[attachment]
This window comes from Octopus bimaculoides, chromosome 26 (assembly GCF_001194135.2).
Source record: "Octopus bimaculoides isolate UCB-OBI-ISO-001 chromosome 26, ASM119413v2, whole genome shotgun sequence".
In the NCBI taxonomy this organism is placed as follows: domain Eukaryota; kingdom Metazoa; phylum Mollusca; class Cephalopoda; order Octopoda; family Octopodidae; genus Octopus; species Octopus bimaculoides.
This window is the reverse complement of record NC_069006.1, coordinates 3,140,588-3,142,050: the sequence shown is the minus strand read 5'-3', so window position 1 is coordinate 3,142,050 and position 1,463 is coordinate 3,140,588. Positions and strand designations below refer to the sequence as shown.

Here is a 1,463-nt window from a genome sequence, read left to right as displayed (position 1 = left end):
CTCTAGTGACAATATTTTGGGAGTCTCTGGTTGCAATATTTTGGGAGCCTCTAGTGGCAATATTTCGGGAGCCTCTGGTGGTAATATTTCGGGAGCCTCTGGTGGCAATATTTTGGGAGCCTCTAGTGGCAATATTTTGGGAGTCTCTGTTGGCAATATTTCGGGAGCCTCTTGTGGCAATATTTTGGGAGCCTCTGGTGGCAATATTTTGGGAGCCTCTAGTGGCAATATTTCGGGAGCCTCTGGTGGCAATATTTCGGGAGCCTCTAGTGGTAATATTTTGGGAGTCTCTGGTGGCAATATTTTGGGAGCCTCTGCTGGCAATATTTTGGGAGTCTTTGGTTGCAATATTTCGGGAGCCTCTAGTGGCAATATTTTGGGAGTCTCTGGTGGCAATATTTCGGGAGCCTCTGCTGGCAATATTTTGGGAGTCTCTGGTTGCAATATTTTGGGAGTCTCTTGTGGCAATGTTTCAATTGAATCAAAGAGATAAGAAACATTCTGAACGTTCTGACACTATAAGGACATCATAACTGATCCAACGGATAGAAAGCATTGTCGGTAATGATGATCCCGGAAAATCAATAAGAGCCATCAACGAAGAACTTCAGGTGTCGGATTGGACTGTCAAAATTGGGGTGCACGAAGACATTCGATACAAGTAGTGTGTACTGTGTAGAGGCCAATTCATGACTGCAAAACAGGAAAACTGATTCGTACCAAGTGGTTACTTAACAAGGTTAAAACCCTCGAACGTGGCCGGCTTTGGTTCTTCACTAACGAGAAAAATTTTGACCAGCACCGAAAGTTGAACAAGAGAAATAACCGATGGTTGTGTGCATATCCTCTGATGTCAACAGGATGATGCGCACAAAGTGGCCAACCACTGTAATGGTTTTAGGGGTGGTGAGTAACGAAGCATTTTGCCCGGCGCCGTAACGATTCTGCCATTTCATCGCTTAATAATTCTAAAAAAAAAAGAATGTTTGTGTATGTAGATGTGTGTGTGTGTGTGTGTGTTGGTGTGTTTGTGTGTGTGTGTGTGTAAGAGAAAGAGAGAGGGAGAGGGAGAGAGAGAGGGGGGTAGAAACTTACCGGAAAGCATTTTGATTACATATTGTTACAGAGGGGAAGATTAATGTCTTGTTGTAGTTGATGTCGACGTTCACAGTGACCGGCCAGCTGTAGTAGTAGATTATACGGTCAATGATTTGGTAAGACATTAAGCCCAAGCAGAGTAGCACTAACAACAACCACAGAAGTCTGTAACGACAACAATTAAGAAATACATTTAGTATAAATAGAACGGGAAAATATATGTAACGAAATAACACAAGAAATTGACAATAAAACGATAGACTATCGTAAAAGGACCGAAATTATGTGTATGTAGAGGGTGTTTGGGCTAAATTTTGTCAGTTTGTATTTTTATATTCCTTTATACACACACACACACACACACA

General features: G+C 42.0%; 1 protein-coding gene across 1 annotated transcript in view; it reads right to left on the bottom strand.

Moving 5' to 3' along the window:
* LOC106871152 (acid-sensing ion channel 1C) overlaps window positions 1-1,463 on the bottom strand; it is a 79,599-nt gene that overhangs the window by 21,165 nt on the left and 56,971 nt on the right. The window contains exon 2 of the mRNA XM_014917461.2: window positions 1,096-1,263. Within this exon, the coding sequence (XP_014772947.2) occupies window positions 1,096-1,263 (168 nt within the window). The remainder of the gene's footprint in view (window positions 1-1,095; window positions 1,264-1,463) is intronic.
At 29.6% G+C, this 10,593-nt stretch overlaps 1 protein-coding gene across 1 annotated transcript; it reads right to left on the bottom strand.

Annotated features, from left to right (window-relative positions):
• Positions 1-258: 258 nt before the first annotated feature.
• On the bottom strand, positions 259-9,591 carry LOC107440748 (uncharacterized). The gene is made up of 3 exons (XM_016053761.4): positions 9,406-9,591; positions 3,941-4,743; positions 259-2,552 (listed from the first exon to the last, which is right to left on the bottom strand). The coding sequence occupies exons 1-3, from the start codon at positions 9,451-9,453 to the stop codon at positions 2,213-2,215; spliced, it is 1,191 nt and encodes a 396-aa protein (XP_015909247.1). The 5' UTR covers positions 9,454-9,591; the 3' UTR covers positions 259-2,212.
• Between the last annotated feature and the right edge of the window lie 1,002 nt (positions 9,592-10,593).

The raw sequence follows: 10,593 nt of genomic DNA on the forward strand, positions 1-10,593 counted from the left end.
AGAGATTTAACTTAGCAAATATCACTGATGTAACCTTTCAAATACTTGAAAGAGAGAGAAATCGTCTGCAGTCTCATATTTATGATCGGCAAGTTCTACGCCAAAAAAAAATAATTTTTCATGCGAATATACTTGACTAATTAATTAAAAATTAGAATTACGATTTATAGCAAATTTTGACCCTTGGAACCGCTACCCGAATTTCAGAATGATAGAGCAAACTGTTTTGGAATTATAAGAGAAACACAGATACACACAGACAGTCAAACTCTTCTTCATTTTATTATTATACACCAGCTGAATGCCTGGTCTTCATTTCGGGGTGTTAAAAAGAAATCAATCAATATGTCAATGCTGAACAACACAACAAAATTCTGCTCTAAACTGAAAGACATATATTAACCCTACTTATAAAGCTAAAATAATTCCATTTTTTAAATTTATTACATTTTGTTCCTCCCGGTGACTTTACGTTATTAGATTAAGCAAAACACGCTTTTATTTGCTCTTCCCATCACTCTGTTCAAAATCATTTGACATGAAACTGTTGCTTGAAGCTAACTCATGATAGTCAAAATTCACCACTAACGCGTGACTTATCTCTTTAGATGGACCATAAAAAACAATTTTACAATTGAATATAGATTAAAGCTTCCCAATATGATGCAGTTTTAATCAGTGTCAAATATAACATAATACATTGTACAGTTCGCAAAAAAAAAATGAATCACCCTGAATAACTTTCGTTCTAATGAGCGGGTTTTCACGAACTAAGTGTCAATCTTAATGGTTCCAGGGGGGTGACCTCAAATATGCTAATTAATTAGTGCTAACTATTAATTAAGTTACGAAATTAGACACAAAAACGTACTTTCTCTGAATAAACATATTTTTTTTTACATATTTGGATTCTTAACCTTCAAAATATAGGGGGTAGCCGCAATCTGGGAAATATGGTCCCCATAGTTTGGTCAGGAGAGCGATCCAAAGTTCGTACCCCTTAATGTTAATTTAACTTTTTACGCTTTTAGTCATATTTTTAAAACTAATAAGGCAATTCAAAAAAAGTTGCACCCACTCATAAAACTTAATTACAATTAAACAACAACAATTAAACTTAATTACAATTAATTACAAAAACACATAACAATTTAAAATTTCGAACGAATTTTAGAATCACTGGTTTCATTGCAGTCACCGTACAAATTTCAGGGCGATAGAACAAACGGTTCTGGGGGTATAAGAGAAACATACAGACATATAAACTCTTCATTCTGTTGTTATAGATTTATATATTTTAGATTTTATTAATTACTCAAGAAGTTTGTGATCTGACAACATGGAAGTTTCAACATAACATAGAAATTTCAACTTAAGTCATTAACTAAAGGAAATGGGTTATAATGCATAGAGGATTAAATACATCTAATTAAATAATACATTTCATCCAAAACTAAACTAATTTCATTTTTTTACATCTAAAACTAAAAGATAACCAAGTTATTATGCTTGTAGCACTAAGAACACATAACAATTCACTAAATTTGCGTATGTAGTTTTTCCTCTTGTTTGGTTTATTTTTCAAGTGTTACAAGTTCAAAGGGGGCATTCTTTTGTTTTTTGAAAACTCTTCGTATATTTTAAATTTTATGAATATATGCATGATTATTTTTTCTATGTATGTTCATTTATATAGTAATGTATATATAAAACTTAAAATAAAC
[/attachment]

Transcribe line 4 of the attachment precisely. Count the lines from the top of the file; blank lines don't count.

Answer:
This window is the reverse complement of record NC_069006.1, coordinates 3,140,588-3,142,050: the sequence shown is the minus strand read 5'-3', so window position 1 is coordinate 3,142,050 and position 1,463 is coordinate 3,140,588. Positions and strand designations below refer to the sequence as shown.